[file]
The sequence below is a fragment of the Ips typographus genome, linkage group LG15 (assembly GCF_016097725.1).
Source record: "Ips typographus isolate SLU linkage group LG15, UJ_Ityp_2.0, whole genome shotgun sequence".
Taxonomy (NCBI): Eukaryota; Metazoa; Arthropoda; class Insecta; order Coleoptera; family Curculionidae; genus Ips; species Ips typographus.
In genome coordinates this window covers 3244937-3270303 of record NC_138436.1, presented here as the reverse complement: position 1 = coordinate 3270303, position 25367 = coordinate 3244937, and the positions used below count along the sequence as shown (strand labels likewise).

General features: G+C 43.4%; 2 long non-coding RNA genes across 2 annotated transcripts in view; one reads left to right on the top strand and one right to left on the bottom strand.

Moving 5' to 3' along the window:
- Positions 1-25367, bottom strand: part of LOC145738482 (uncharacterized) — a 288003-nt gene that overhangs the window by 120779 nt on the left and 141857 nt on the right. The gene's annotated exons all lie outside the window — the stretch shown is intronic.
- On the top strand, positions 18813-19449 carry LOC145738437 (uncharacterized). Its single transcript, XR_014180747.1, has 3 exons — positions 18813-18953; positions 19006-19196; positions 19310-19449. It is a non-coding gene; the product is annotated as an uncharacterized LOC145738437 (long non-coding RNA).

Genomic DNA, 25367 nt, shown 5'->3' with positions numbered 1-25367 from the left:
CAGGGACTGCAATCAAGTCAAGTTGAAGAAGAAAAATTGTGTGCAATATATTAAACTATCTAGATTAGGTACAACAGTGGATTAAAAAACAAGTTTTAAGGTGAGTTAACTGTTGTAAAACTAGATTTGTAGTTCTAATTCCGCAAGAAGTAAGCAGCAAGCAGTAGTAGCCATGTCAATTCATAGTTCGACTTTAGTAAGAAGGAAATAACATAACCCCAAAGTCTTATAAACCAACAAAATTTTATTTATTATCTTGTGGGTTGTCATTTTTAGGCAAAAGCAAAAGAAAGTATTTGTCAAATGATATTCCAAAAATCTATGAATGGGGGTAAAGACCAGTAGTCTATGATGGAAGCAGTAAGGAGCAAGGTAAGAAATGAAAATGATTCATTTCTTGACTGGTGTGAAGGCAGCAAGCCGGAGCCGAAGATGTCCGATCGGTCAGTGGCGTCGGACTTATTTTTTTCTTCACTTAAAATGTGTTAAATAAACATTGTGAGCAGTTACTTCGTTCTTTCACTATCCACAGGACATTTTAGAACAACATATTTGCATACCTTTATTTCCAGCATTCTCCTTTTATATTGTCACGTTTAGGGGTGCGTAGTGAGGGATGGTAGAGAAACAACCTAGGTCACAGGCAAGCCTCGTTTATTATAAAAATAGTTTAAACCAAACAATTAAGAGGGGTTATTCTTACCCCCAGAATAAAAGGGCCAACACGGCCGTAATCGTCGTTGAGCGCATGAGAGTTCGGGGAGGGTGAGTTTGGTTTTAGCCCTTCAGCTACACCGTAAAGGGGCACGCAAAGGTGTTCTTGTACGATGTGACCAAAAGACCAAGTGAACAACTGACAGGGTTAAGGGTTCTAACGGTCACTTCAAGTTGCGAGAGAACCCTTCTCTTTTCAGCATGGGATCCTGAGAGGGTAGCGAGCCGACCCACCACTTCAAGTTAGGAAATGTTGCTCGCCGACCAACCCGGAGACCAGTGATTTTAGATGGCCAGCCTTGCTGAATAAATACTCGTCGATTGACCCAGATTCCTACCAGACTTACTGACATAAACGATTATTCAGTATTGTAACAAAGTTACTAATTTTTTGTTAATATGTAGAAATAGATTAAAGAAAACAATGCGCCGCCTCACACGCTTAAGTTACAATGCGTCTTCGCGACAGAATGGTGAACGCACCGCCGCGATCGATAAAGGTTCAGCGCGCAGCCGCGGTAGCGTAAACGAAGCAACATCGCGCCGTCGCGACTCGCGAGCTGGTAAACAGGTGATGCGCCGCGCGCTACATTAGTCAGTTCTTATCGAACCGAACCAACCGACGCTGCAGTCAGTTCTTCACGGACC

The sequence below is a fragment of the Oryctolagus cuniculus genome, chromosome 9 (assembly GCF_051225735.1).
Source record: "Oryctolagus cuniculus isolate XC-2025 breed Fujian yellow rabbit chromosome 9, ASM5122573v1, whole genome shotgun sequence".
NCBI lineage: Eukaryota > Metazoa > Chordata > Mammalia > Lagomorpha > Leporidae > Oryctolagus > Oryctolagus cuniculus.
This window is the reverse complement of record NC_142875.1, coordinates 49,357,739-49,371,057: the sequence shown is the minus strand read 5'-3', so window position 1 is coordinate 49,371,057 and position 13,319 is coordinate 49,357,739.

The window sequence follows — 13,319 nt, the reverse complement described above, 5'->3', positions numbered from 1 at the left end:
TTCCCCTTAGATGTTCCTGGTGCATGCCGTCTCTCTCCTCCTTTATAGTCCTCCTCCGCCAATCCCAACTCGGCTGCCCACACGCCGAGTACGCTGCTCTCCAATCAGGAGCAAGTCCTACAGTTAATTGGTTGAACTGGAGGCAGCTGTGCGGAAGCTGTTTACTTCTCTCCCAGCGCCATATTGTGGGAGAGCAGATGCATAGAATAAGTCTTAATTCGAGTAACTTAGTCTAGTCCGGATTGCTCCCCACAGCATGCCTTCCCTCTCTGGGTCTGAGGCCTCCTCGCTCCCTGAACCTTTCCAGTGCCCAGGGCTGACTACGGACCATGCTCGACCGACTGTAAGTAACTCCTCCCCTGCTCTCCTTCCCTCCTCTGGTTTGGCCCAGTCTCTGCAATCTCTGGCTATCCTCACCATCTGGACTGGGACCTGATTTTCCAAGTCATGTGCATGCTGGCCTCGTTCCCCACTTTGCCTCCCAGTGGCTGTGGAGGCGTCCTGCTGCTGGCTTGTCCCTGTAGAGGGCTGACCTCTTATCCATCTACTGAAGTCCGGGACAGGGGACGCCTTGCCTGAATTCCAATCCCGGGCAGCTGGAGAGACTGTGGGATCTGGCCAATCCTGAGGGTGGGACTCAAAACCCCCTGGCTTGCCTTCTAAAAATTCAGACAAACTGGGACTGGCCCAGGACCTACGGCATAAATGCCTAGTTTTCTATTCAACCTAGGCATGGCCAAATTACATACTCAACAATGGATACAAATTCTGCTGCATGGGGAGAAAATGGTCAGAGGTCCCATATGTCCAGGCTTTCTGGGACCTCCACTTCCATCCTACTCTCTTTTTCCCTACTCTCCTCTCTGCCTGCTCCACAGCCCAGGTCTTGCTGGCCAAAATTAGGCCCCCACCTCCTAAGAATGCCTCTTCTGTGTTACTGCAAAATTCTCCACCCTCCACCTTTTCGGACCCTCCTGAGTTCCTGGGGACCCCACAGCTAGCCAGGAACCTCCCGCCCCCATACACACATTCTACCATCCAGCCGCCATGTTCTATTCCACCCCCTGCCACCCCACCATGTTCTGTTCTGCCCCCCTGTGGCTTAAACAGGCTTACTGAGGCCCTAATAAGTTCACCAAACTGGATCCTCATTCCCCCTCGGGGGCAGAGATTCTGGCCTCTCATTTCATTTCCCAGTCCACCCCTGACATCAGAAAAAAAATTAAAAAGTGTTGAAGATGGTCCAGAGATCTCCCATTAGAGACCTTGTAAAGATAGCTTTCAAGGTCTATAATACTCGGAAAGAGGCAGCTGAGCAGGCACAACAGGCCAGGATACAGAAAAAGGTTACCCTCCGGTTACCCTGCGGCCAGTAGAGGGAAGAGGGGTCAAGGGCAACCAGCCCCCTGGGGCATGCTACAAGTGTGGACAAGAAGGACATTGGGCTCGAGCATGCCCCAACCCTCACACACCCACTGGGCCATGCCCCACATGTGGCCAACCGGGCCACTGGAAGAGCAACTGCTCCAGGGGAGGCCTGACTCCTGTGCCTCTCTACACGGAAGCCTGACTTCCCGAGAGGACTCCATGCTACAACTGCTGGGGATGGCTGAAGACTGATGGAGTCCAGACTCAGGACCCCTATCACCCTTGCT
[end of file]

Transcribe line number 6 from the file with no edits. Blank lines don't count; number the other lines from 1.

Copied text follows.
Moving 5' to 3' along the window: